<span id="hs_cos_wrapper_name" class="hs_cos_wrapper hs_cos_wrapper_meta_field hs_cos_wrapper_type_text" style="" data-hs-cos-general-type="meta_field" data-hs-cos-type="text" >Mast Cell Activation Syndrome</span>

Mast Cell Activation Syndrome

Mast Cell Activation Syndrome

Mast cells are a type of immune cell that originates in the bone marrow and are found in most tissues. They play a role in both health and disease, and are most commonly known for their role in atopic disorders (allergies) and anaphylaxis.  When they’re functioning normally, mast cells release chemicals that help protect the body—they’re like first responders for the immune system. But when they’re not properly regulated, mast cells can degranulate and dump their chemical mediators too easily, causing havoc across the body in a condition called mast cell activation syndrome (MCAS). Mast cells have been linked to several chronic allergic/inflammatory disorders, autoimmune diseases, and cancers. Some people with MCAS develop a histamine intolerance.

If someone has mast cell activation syndrome, the mast cells overreact and release chemicals when they shouldn’t. Often, they erroneously see food, fragrances, temperature, and even stress as something to “defend against.” Depending on which chemical the mast cells release, people can experience a whole range of symptoms, including hives, diarrhea, shortness of breath, anxiety, fatigue, brain fog, congestion, lightheadedness, and much more. MCAS may even cause anaphylaxis, a medical emergency. It may pop up in people who have Ehlers-Danlos Syndrome (EDS), a connective tissue disorder, Postural Orthostatic Tachycardia Syndrome (POTS), myalgic encephalomyelitis/chronic fatigue syndrome (ME/CFS), long COVID, or Lyme disease, among others.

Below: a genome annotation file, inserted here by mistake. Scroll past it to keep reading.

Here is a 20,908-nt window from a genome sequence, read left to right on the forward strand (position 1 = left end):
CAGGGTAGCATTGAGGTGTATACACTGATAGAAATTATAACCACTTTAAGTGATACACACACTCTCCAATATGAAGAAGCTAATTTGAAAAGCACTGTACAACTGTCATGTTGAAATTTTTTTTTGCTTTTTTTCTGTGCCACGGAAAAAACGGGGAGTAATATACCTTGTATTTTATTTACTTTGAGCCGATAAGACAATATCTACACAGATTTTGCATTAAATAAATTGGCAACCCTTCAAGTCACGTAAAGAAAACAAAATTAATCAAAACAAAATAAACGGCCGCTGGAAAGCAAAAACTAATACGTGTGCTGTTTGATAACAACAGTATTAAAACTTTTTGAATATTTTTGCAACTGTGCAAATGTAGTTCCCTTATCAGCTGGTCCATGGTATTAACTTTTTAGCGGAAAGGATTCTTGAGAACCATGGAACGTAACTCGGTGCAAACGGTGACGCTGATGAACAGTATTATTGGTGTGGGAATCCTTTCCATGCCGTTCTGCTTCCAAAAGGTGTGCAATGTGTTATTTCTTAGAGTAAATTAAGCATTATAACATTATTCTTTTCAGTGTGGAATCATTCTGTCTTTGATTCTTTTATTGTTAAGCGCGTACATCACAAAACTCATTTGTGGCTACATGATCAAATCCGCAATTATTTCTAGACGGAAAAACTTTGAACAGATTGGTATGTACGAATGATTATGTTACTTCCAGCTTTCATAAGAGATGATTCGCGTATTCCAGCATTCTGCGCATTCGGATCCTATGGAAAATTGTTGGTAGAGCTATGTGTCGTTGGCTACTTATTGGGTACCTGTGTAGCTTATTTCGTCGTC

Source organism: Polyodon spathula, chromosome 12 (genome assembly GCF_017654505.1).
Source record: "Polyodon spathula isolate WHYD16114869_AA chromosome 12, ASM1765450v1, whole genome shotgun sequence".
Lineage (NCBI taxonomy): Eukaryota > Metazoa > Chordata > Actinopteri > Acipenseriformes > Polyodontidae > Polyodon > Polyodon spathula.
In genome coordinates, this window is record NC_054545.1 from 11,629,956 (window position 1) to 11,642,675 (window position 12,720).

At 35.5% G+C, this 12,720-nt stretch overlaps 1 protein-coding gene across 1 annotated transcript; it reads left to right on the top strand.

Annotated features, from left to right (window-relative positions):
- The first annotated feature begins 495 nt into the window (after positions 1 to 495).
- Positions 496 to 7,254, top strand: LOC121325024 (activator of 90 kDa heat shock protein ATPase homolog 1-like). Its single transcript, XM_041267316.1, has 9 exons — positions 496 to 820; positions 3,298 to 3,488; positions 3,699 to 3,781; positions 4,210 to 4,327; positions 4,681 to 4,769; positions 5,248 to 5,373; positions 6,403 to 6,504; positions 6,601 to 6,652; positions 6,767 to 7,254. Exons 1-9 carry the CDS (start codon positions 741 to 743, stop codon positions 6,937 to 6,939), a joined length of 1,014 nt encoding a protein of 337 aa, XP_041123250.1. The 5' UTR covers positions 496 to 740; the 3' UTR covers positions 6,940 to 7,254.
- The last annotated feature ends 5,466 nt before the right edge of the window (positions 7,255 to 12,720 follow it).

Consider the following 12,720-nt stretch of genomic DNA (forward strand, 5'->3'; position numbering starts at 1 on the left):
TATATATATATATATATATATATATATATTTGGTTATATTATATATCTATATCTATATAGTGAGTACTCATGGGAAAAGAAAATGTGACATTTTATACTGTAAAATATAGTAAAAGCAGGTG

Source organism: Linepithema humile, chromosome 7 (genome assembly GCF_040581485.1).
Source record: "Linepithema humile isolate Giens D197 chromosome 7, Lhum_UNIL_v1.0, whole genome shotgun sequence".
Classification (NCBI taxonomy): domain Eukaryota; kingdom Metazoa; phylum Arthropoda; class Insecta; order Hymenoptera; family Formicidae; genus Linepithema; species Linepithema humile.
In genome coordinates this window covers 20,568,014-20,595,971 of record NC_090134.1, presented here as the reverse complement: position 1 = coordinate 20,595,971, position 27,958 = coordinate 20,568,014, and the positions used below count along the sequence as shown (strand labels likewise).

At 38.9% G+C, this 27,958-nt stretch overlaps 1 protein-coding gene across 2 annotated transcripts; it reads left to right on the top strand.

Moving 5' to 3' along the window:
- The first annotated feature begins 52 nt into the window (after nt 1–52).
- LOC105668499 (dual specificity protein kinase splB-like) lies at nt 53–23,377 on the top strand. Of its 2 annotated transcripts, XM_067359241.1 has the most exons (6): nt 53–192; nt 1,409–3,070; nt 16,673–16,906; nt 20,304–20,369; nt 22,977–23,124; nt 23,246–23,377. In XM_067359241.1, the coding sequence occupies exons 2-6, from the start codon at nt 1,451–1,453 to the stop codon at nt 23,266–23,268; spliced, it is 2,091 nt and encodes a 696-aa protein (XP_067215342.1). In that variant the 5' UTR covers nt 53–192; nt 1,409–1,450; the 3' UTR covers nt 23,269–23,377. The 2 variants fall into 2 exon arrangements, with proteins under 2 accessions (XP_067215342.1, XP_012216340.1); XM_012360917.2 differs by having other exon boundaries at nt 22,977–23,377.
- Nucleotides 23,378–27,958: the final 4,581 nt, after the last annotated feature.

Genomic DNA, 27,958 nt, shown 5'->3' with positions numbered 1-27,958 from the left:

MCAS is difficult to diagnose and treatment response varies. Finding the root cause or trigger is key. If someone has MCAS, it is important to identify and avoid substances and environments that provoke the symptoms. If a severe anaphylactic reaction occurs, call 911 right away—emergency treatment will be needed with epinephrine. Natural and pharmaceutical antihistamines, mast cell stabilizers, and supplements can help. Steroids are also used to help treat the symptoms.

The mast cells are just trying to do their job and keep the body safe, but as is often the case, the immune system can lose its natural checks and balances and may need help getting back on track.


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